Three at bats really stand out in my mind, two of them coming in the seventh after Rob Johnson's double cut the score to 2-1. With two men in scoring position and one out, Franklin Gutierrez swung through a 3-1 pitch at the letters before popping out on something right down the middle. In the next at bat, Yuniesky Betancourt killed the rally by hitting another pop out on another pitch right down the middle. And then in the ninth, with two on and one down, Mike Sweeney whiffed on a full count slider down out of the zone. You can only imagine how unpleasant it was to witness such poor discipline and execution on a little virtual screen where I am the final arbiter of what should've been done with a pitch. To see our hitters swinging through ball fours and doing nothing with meatballs gnaws at my stomach when we're in a critical situation and in dire need of every run we can get. The lineup made no use of its talent, Colon's mistakes, or the heroic defensive efforts of Brent Lillibridge of Josh Fields, and it flat-out gave game one away.

An incredibly difficult loss for Jakubauskas, who pitched his double chin off in picking up an abbreviated complete game. While the White Sox were shorthanded without Jim Thome in the middle, even so, you know you're doing something right when you only need 88 pitches to get through eight innings in that ballpark. Jakubauskas went back to living in the strike zone, working primarily off of his heater, and his 10/10/2 GB/FB/LD ball in play profile speaks to a lot of success avoiding solid contact. He was even able to pick up five swinging strikes and three foul tips, as his four-seamer was giving Chicago fits. I keep wanting him to throw more curves and use his change as more than a show-me pitch, but his fastball - as pedestrian as it seems - just gets in these runs where he's locating it perfectly and it's really hard to hit. I don't know how to explain it, but results are results, and I'm happy to ride it out for as long as it lasts. Another solid start is going to make it mighty difficult for the coaching staff to bump Jakubauskas back to the bullpen when RRS gets healthy.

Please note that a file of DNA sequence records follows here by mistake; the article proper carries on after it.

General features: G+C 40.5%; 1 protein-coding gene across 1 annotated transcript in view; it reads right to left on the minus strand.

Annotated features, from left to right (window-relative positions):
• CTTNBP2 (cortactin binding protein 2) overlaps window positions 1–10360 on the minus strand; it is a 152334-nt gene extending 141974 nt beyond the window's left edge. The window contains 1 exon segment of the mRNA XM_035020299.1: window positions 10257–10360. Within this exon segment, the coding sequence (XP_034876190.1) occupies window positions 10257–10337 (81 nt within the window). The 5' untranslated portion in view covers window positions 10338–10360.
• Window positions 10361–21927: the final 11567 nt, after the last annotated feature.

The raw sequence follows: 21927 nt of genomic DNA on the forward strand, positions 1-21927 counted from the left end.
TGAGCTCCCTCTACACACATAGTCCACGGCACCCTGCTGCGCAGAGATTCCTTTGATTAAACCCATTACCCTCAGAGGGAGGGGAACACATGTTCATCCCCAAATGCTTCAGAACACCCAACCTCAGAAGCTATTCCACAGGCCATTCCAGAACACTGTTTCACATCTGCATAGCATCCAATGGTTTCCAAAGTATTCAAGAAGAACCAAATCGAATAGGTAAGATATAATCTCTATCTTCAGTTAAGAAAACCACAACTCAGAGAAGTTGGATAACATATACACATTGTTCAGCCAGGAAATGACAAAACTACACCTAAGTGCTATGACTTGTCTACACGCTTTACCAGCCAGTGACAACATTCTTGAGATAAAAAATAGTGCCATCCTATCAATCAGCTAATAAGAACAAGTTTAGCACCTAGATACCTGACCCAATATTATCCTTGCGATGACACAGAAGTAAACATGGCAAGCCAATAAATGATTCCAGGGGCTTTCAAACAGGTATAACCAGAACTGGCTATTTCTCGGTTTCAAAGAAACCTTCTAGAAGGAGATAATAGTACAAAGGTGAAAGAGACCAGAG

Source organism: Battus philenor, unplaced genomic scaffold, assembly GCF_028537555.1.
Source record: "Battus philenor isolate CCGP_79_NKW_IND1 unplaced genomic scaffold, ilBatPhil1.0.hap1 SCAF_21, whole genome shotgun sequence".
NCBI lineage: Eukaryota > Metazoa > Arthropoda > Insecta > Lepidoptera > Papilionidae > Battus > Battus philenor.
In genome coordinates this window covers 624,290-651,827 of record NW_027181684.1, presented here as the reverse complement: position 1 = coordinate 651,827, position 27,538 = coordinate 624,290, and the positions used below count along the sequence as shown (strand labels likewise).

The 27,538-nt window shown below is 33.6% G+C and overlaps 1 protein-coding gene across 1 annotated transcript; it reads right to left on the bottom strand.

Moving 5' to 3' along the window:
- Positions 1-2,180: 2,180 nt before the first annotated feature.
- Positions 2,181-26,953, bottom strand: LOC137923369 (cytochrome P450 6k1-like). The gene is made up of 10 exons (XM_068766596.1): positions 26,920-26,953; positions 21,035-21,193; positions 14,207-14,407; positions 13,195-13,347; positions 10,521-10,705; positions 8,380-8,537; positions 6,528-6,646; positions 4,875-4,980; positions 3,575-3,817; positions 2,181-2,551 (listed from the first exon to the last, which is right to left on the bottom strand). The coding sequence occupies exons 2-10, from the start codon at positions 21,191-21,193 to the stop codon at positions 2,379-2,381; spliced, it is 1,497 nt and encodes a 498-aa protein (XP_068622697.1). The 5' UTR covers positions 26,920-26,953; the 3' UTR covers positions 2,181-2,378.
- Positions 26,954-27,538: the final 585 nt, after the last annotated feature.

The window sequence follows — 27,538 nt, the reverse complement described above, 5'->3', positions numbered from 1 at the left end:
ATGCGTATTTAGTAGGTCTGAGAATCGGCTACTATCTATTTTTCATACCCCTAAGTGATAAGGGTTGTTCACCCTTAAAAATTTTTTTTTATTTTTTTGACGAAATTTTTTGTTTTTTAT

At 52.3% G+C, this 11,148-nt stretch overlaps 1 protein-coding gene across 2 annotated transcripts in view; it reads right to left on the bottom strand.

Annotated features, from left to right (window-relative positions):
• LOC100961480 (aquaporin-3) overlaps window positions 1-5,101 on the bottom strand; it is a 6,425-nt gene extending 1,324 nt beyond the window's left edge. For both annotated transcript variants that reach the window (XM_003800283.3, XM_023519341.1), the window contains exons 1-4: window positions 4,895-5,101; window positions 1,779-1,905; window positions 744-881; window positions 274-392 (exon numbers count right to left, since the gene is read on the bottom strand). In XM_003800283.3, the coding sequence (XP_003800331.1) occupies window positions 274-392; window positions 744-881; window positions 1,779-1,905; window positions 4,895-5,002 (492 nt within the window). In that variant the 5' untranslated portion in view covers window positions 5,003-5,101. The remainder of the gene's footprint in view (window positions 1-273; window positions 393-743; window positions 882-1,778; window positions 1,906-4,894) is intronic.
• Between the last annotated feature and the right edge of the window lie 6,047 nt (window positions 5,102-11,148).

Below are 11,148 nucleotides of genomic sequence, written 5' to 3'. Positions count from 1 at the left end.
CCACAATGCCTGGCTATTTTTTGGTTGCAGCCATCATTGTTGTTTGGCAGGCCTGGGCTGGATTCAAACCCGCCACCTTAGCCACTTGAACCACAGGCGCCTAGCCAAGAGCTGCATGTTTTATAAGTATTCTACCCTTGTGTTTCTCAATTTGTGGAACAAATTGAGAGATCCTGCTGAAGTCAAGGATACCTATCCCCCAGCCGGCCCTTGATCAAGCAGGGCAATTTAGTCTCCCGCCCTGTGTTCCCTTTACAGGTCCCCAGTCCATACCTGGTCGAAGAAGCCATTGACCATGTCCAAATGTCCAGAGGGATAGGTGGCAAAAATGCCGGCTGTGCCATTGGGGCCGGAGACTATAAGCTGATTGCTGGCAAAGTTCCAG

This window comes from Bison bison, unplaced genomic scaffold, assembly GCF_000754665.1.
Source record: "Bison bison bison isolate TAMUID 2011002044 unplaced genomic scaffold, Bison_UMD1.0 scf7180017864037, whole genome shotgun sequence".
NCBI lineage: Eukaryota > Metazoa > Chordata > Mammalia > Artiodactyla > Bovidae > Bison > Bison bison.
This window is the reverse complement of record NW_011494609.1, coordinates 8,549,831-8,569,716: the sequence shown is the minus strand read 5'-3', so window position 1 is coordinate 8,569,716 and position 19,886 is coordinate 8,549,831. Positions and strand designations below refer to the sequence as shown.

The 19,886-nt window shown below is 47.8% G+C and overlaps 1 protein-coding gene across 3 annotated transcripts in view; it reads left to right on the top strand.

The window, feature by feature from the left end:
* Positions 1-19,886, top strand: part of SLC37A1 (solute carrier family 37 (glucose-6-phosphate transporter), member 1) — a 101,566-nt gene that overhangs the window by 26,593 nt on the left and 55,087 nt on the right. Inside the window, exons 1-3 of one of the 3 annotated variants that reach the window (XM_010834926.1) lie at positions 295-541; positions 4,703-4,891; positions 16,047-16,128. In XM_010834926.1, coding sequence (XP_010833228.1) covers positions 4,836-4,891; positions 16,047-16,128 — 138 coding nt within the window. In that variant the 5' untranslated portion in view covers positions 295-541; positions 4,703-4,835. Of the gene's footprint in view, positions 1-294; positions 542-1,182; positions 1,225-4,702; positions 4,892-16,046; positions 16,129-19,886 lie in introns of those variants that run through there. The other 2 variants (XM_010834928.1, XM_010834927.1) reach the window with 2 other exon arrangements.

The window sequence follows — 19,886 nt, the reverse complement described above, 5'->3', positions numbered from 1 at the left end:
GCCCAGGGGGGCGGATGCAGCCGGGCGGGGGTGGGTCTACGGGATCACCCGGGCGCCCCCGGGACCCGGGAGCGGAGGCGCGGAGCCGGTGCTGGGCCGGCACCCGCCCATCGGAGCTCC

Anyway, when your team loses 2-1 to Bartolo Colon, it can be tough to get excited about a game against John Danks an hour later. Danks is one of those young talents to come out of the Rangers' pitcher pipeline that the Rangers have yet to enjoy, and being a lefty, he was set to be a tough matchup for Russ Branyan, one of the only Mariners currently capable of hitting the ball past the mound. Felix Day or not, the thrill of the second game was tempered by the disappointment of the first. So I went in nervous, fearing that the M's had already gone a long way towards securing their fate of being one of the only teams in Major League history to lose three games in 24 hours.